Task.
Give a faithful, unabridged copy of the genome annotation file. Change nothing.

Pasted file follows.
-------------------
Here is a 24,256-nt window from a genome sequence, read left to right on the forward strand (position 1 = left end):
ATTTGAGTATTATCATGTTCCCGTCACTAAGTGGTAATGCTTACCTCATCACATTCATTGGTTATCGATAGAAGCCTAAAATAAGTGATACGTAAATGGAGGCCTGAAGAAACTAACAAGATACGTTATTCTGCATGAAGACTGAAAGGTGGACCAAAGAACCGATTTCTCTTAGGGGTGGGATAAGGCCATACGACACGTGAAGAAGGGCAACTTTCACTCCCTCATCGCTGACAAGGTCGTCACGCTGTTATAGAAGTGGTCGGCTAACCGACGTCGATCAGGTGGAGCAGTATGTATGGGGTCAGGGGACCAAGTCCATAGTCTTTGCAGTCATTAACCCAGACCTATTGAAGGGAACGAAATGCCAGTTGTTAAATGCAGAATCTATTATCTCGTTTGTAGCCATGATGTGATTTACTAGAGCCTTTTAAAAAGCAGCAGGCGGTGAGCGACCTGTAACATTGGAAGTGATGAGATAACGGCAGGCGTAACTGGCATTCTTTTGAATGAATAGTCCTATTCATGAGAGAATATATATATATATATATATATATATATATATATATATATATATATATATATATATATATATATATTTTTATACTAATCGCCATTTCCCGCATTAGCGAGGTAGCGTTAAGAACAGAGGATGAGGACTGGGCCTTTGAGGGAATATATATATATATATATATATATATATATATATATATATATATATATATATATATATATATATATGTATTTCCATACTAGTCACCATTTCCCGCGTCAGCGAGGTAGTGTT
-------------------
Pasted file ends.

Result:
Here is a 24,256-nt window from a genome sequence, read left to right on the forward strand (position 1 = left end):
ATTTGAGTATTATCATGTTCCCGTCACTAAGTGGTAATGCTTACCTCATCACATTCATTGGTTATCGATAGAAGCCTAAAATAAGTGATACGTAAATGGAGGCCTGAAGAAACTAACAAGATACGTTATTCTGCATGAAGACTGAAAGGTGGACCAAAGAACCGATTTCTCTTAGGGGTGGGATAAGGCCATACGACACGTGAAGAAGGGCAACTTTCACTCCCTCATCGCTGACAAGGTCGTCACGCTGTTATAGAAGTGGTCGGCTAACCGACGTCGATCAGGTGGAGCAGTATGTATGGGGTCAGGGGACCAAGTCCATAGTCTTTGCAGTCATTAACCCAGACCTATTGAAGGGAACGAAATGCCAGTTGTTAAATGCAGAATCTATTATCTCGTTTGTAGCCATGATGTGATTTACTAGAGCCTTTTAAAAAGCAGCAGGCGGTGAGCGACCTGTAACATTGGAAGTGATGAGATAACGGCAGGCGTAACTGGCATTCTTTTGAATGAATAGTCCTATTCATGAGAGAATATATATATATATATATATATATATATATATATATATATATATATATATATATATATATATATATTTTTATACTAATCGCCATTTCCCGCATTAGCGAGGTAGCGTTAAGAACAGAGGATGAGGACTGGGCCTTTGAGGGAATATATATATATATATATATATATATATATATATATATATATATATATATATATATATATATATATGTATTTCCATACTAGTCACCATTTCCCGCGTCAGCGAGGTAGTGTT